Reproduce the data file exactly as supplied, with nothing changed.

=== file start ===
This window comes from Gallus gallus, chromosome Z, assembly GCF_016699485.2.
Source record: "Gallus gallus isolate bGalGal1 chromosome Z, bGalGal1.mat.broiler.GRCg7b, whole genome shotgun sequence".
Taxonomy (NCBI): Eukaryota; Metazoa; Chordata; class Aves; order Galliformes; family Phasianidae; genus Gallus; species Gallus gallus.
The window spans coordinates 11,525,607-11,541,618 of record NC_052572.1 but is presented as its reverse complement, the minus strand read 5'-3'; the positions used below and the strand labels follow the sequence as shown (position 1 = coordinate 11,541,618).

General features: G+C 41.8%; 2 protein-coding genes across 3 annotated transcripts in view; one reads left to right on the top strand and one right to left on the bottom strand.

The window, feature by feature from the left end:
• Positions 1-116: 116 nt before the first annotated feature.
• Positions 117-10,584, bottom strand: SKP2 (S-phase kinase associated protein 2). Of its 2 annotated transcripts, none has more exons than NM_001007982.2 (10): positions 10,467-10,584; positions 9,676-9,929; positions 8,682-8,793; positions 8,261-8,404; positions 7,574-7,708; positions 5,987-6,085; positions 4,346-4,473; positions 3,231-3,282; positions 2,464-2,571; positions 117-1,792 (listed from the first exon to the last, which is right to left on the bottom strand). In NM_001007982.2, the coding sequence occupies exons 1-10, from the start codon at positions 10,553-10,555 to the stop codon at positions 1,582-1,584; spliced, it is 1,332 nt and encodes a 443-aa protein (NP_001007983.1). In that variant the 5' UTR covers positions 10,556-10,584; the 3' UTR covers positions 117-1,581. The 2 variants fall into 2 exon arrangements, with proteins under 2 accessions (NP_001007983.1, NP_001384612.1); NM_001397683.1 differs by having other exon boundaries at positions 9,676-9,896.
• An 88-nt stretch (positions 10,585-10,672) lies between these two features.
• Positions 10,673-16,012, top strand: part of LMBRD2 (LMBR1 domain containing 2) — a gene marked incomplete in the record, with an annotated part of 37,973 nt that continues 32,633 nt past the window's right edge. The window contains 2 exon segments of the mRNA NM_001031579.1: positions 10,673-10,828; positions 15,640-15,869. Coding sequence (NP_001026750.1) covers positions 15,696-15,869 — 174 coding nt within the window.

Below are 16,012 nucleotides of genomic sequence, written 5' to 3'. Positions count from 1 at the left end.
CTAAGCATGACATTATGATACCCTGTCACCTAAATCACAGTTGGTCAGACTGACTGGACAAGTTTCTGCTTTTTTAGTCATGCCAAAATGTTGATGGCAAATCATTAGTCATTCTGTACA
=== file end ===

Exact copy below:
This window comes from Gallus gallus, chromosome Z, assembly GCF_016699485.2.
Source record: "Gallus gallus isolate bGalGal1 chromosome Z, bGalGal1.mat.broiler.GRCg7b, whole genome shotgun sequence".
Taxonomy (NCBI): Eukaryota; Metazoa; Chordata; class Aves; order Galliformes; family Phasianidae; genus Gallus; species Gallus gallus.
The window spans coordinates 11,525,607-11,541,618 of record NC_052572.1 but is presented as its reverse complement, the minus strand read 5'-3'; the positions used below and the strand labels follow the sequence as shown (position 1 = coordinate 11,541,618).

General features: G+C 41.8%; 2 protein-coding genes across 3 annotated transcripts in view; one reads left to right on the top strand and one right to left on the bottom strand.

The window, feature by feature from the left end:
• Positions 1-116: 116 nt before the first annotated feature.
• Positions 117-10,584, bottom strand: SKP2 (S-phase kinase associated protein 2). Of its 2 annotated transcripts, none has more exons than NM_001007982.2 (10): positions 10,467-10,584; positions 9,676-9,929; positions 8,682-8,793; positions 8,261-8,404; positions 7,574-7,708; positions 5,987-6,085; positions 4,346-4,473; positions 3,231-3,282; positions 2,464-2,571; positions 117-1,792 (listed from the first exon to the last, which is right to left on the bottom strand). In NM_001007982.2, the coding sequence occupies exons 1-10, from the start codon at positions 10,553-10,555 to the stop codon at positions 1,582-1,584; spliced, it is 1,332 nt and encodes a 443-aa protein (NP_001007983.1). In that variant the 5' UTR covers positions 10,556-10,584; the 3' UTR covers positions 117-1,581. The 2 variants fall into 2 exon arrangements, with proteins under 2 accessions (NP_001007983.1, NP_001384612.1); NM_001397683.1 differs by having other exon boundaries at positions 9,676-9,896.
• An 88-nt stretch (positions 10,585-10,672) lies between these two features.
• Positions 10,673-16,012, top strand: part of LMBRD2 (LMBR1 domain containing 2) — a gene marked incomplete in the record, with an annotated part of 37,973 nt that continues 32,633 nt past the window's right edge. The window contains 2 exon segments of the mRNA NM_001031579.1: positions 10,673-10,828; positions 15,640-15,869. Coding sequence (NP_001026750.1) covers positions 15,696-15,869 — 174 coding nt within the window.

Below are 16,012 nucleotides of genomic sequence, written 5' to 3'. Positions count from 1 at the left end.
CTAAGCATGACATTATGATACCCTGTCACCTAAATCACAGTTGGTCAGACTGACTGGACAAGTTTCTGCTTTTTTAGTCATGCCAAAATGTTGATGGCAAATCATTAGTCATTCTGTACA